Why social workers should care about violence to animals.

Thursday 5th December 2019, 12:30 – 1:30pm   PowerPoint>> https://anzasw.nz/wp-content/uploads/why-sw-should-care-about-violence-to-animals.mp4     Nik Taylor is a critical and public sociologist whose research focusses on mechanisms of power and marginalisation expressed in/through human relations with other species and is informed by critical/ intersectional feminism. Nik currently teaches topics in the Human Services and Social Work program at the University of Canterbury, […]

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Safeguarding Adults

Wednesday 11th December 2019, 12:30 – 1.30pm Zoom Registration Link: https://zoom.us/j/224832440 PowerPoint: TBA Video: TBA Kat Steeneken is a Counsellor, Family Mediator and Social Worker currently working and developing the area of social work concerning itself with the reduction and prevention of abuse and/or neglect of adults who have care and support needs and who may be at risk of […]

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Social work encounters with interspecies homelessness: Resistance as companion animal-inclusive practice

The human-nonhuman bond is strong in interspecies families, such as those comprised of women experiencing, or at risk of homelessness with a companion animal. In Australia and New Zealand, there is an emerging companion animal turn in mainstream discourse, and we are becoming more and more critical about the exclusion of nonhuman interspecies family members from many aspects of society. Despite this shift, social work as a profession has been slow to respond. Given that the all-too-human services are not structurally set up to care for more-than-human families, any attempts to do so are acts of resistance. Examples from an Australian PhD study of companion animal-inclusive practices of resistance undertaken by social workers are discussed.

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ANZASW Webinar: The Use of Facebook in Social Work Practice with Liz Beddoe

Research has shown that social workers have been using social media, both collectively and individually, as a way to gain another view of service-users lives through monitoring their Facebook pages. While it is known that such practices go on, no research has shown how Facebook is actually used in case work with families and under what circumstances. This presentation draws on some findings from a wider ethnographic study of child protection practice in England that observed Facebook being used by social workers as part of assessment and case work with families. On the one hand this practice can be viewed as an acceptable tool for social workers, on the other, it can be seen as an intrusion across a border into (semi) private spaces. This presentation explores the ethics of such practice in the broader context of ethics, power and human rights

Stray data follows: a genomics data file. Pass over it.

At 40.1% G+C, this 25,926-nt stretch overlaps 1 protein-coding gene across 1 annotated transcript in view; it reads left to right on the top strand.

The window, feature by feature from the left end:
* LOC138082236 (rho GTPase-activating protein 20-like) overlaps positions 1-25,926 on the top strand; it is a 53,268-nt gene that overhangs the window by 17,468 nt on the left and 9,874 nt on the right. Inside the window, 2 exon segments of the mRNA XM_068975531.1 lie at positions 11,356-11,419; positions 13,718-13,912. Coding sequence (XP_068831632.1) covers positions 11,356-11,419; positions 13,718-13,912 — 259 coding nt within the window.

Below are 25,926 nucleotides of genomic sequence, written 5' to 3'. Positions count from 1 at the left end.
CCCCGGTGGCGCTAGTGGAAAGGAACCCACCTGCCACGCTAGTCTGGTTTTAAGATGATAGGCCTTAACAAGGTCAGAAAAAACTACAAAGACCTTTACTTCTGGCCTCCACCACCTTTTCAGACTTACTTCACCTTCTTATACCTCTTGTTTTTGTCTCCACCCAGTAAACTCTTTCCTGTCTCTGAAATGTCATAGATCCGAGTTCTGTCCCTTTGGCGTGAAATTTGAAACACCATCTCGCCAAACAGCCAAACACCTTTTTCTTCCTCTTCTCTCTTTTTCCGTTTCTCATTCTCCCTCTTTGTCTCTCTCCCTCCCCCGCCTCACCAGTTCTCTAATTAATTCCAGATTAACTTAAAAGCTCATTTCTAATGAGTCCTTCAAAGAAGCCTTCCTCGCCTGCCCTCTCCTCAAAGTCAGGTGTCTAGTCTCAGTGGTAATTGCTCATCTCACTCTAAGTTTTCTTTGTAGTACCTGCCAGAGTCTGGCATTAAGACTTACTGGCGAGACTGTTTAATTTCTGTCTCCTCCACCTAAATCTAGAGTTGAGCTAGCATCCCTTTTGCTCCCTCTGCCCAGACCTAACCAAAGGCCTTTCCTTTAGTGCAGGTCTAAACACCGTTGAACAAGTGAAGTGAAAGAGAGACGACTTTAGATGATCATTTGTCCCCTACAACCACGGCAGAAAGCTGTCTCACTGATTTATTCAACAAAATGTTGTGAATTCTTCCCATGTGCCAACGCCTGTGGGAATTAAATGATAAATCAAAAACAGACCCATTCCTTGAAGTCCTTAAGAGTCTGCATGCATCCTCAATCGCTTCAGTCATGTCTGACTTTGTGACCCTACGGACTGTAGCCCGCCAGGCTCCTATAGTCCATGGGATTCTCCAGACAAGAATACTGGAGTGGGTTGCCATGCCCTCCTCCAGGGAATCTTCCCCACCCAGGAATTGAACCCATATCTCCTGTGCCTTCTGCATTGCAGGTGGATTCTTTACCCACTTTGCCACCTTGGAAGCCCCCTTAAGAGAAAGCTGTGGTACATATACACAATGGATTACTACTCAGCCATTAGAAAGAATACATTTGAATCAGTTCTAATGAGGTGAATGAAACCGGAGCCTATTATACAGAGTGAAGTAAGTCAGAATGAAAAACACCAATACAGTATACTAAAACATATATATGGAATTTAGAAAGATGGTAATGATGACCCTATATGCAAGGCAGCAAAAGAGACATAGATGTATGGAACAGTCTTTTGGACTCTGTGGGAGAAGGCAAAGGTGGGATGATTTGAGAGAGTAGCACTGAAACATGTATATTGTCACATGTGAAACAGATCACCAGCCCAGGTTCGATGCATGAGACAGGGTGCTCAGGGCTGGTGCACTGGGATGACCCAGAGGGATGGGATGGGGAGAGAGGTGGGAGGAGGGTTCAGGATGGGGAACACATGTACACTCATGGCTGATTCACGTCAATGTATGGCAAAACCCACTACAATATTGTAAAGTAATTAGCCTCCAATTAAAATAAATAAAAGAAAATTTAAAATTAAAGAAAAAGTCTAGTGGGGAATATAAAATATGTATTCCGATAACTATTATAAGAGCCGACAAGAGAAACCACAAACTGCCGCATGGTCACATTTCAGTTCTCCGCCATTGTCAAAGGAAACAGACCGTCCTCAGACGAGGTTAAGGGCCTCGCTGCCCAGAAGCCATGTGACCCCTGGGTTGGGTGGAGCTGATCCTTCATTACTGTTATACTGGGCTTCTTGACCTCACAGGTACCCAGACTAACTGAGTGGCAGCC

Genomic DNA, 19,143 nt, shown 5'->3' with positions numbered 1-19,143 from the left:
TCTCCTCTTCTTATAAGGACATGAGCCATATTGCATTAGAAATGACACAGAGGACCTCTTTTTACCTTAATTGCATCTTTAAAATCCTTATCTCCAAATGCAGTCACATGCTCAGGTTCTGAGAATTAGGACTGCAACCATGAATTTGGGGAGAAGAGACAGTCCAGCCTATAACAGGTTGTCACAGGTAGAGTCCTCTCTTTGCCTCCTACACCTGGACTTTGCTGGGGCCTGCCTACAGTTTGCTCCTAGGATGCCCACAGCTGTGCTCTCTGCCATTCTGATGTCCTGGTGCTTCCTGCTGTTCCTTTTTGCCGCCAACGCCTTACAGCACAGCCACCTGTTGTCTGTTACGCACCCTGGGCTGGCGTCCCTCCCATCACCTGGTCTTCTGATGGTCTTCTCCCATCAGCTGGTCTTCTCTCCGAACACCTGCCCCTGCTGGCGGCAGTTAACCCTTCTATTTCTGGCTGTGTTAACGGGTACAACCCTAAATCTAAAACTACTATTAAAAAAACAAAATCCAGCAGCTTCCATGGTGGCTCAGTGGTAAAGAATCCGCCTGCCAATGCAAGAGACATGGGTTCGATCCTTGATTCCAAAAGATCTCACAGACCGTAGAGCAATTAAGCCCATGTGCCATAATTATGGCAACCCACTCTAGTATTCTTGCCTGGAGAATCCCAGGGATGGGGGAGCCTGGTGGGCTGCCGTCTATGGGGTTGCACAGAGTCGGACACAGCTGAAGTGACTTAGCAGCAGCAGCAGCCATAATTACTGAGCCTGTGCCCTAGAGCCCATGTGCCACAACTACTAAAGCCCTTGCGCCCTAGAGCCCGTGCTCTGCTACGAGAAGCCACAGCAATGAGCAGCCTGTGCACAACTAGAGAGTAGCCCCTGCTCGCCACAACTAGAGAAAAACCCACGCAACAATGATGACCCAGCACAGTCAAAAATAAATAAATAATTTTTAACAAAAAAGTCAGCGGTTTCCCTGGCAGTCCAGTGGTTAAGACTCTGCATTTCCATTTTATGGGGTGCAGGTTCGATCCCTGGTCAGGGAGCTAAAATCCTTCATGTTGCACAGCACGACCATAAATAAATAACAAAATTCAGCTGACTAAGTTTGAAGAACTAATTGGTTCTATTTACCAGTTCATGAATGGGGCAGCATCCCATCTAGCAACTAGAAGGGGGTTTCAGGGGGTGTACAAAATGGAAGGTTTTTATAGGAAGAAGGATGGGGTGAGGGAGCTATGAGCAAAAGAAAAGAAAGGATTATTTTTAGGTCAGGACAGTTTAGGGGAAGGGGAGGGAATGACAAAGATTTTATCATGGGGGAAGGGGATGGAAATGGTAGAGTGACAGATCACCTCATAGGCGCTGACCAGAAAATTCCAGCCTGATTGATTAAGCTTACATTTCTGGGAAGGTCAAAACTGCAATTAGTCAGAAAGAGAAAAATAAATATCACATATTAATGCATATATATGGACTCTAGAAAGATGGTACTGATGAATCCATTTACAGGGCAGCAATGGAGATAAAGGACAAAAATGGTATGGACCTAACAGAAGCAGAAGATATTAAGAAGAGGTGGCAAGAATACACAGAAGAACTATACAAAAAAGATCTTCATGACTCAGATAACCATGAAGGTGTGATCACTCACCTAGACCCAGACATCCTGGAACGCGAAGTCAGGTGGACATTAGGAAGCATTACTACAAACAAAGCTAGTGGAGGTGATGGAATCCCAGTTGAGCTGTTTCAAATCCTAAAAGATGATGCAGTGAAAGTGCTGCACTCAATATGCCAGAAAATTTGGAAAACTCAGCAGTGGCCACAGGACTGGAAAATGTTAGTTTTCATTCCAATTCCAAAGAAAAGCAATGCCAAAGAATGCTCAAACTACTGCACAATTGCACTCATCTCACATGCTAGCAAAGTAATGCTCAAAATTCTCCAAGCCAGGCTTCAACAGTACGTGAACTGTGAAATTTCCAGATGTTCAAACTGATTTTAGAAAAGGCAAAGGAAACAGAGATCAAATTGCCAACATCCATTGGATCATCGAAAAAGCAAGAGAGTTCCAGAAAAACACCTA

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ANZASW Webinar: Political Activity and Social Work; Challenges and Opportunities with John Darroch

Drawing on original research into political activity by social workers in New Zealand this webinar will look at the opportunities and challenges to social workers engaging in work to promote social change. This webinar will draw on the findings of John’s Masters research into social work and social justice in New Zealand, as well as ongoing research into statutory social work and political activity.

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Workplace Bullying & “The Elephant in the Environment”

The recent inclusion of Workplace Bullying as a serious hazard causing harm in the Health and Safety at Work Act 2015 is a huge step forward in dealing with Workplace Bullying.

New Zealand has, according to research, the 2nd highest rate of workplace bullying in the OECD, one of the highest rates of Family violence, Child abuse, hazardous alcohol consumption in the OECD and serious suicide and mental health issues permeating our social environment. We have a health system treating a high rate of stress related health issues, some terminal and extremely life sanctioning. There is a tremendous cost to the spirit of our society and an extreme fiscal cost.

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Being in the Moment with Self and Other – Understanding of the ‘Three Principles of Mind, Thought, and Consciousness’

This presentation will introduce participants to the ‘Three Principles’ – approach which was first formulated by Sydney Banks in the late 1970’s and has since been taught by psychologists, psychiatrists, life coaches and various scholars around the world. Programs based on this approach have been rolled out in prisons, hospitals, Fortune 500 companies and many more.
Participants will learn about the history and applications of this approach and will be introduced to some of the particulars of this understanding such as the unpacking of the Three Principles themselves and the ideas of Innate Health, Psychological Innocence and Inside Out creation of experience.

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World Suicide Prevention Day Webinar

It is vital that every social worker in New Zealand has a solid understanding of suicide prevention as they will never know when it will be needed. Many people have done suicide prevention training in the past. As new knowledge emerges it is vital that people keep up to date with the latest research. Suicide prevention can be a scary topic, but this webinar will give all attendees more confidence in this field.

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